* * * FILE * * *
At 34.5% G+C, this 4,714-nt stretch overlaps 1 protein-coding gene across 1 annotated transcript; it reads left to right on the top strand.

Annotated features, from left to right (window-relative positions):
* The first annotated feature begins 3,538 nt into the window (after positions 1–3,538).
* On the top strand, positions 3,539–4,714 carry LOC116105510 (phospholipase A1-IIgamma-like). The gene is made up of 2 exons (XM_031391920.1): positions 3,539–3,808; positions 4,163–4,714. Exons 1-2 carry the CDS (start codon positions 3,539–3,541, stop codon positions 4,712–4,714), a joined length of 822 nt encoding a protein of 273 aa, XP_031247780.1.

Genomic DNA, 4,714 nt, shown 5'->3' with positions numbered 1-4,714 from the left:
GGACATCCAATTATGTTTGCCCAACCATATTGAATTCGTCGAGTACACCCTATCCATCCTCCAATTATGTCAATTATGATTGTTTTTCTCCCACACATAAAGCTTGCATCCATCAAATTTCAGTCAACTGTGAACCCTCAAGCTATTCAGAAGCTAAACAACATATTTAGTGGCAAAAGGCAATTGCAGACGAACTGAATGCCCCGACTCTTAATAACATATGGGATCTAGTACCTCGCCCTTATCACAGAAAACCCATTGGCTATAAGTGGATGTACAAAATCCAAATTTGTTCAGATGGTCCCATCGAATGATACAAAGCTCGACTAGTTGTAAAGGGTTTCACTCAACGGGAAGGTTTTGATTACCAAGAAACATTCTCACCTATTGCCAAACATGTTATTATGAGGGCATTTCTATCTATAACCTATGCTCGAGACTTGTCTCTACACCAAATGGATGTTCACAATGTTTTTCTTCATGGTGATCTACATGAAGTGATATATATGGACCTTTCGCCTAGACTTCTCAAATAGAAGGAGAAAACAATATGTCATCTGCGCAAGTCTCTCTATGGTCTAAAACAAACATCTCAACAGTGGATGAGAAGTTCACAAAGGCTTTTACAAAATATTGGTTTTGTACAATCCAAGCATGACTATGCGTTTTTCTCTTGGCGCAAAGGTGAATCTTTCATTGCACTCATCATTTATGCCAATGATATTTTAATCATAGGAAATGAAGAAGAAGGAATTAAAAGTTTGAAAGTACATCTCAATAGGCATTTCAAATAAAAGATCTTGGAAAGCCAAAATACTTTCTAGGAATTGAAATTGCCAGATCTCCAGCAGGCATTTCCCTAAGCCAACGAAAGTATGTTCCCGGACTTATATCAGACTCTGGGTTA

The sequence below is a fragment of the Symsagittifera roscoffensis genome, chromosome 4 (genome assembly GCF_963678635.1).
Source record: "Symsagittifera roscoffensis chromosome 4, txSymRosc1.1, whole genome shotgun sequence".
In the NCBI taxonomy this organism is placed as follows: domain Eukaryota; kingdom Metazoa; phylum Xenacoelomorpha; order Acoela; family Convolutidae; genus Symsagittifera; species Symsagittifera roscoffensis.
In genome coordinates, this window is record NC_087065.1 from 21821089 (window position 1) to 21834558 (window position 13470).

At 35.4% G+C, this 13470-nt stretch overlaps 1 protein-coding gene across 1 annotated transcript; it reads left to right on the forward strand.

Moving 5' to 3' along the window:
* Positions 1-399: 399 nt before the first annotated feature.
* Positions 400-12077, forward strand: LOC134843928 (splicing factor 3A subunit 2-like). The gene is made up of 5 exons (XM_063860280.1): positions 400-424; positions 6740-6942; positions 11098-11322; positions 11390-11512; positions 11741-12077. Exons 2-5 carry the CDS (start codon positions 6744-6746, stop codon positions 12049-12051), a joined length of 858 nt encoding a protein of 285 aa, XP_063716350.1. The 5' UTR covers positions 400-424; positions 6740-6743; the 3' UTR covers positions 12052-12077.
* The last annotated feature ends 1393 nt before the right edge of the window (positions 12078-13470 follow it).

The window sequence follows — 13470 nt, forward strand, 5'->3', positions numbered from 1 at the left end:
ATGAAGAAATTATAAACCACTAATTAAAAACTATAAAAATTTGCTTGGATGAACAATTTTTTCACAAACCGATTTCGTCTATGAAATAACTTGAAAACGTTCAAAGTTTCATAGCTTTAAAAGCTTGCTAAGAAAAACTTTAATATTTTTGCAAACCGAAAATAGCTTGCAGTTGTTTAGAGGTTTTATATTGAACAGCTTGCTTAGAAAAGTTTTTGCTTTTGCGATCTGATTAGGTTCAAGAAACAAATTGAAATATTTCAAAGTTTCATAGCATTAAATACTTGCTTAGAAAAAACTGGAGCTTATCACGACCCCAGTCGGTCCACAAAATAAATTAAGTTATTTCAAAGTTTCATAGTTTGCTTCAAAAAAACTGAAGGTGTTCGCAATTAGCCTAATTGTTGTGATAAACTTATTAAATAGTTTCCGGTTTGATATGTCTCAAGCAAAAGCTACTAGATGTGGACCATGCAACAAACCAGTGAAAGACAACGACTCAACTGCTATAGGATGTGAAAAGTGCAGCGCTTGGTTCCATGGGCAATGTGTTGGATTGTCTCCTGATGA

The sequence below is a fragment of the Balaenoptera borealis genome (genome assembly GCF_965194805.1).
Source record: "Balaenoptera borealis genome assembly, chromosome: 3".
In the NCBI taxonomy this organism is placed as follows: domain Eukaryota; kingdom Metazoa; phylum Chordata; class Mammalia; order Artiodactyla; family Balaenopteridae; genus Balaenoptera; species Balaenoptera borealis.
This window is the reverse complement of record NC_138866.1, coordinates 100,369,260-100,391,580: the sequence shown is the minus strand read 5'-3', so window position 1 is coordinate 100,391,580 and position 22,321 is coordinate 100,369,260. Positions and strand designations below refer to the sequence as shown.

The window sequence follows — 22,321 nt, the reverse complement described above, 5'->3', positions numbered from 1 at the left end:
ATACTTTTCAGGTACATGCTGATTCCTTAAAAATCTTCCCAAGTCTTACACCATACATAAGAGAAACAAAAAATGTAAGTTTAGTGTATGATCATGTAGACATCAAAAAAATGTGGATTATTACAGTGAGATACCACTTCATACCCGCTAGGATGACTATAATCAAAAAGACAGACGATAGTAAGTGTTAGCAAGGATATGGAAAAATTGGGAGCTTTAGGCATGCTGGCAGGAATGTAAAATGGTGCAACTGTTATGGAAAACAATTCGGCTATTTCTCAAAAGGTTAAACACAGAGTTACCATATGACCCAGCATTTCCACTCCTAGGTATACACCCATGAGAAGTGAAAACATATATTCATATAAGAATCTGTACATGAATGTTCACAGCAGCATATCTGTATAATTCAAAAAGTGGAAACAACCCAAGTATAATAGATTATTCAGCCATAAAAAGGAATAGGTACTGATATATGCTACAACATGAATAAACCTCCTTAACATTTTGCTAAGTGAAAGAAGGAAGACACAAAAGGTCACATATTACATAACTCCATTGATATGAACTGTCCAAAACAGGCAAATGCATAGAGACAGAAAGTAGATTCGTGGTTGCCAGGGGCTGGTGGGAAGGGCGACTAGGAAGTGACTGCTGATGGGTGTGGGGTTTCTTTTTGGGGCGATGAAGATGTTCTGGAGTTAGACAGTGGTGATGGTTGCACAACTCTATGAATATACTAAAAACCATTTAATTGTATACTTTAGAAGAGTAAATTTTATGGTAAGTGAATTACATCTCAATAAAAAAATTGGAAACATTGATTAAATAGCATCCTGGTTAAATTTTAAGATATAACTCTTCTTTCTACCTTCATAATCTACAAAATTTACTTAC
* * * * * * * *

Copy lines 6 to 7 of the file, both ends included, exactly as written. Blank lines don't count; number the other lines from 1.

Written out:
GGACATCCAATTATGTTTGCCCAACCATATTGAATTCGTCGAGTACACCCTATCCATCCTCCAATTATGTCAATTATGATTGTTTTTCTCCCACACATAAAGCTTGCATCCATCAAATTTCAGTCAACTGTGAACCCTCAAGCTATTCAGAAGCTAAACAACATATTTAGTGGCAAAAGGCAATTGCAGACGAACTGAATGCCCCGACTCTTAATAACATATGGGATCTAGTACCTCGCCCTTATCACAGAAAACCCATTGGCTATAAGTGGATGTACAAAATCCAAATTTGTTCAGATGGTCCCATCGAATGATACAAAGCTCGACTAGTTGTAAAGGGTTTCACTCAACGGGAAGGTTTTGATTACCAAGAAACATTCTCACCTATTGCCAAACATGTTATTATGAGGGCATTTCTATCTATAACCTATGCTCGAGACTTGTCTCTACACCAAATGGATGTTCACAATGTTTTTCTTCATGGTGATCTACATGAAGTGATATATATGGACCTTTCGCCTAGACTTCTCAAATAGAAGGAGAAAACAATATGTCATCTGCGCAAGTCTCTCTATGGTCTAAAACAAACATCTCAACAGTGGATGAGAAGTTCACAAAGGCTTTTACAAAATATTGGTTTTGTACAATCCAAGCATGACTATGCGTTTTTCTCTTGGCGCAAAGGTGAATCTTTCATTGCACTCATCATTTATGCCAATGATATTTTAATCATAGGAAATGAAGAAGAAGGAATTAAAAGTTTGAAAGTACATCTCAATAGGCATTTCAAATAAAAGATCTTGGAAAGCCAAAATACTTTCTAGGAATTGAAATTGCCAGATCTCCAGCAGGCATTTCCCTAAGCCAACGAAAGTATGTTCCCGGACTTATATCAGACTCTGGGTTA

The sequence below is a fragment of the Symsagittifera roscoffensis genome, chromosome 4 (genome assembly GCF_963678635.1).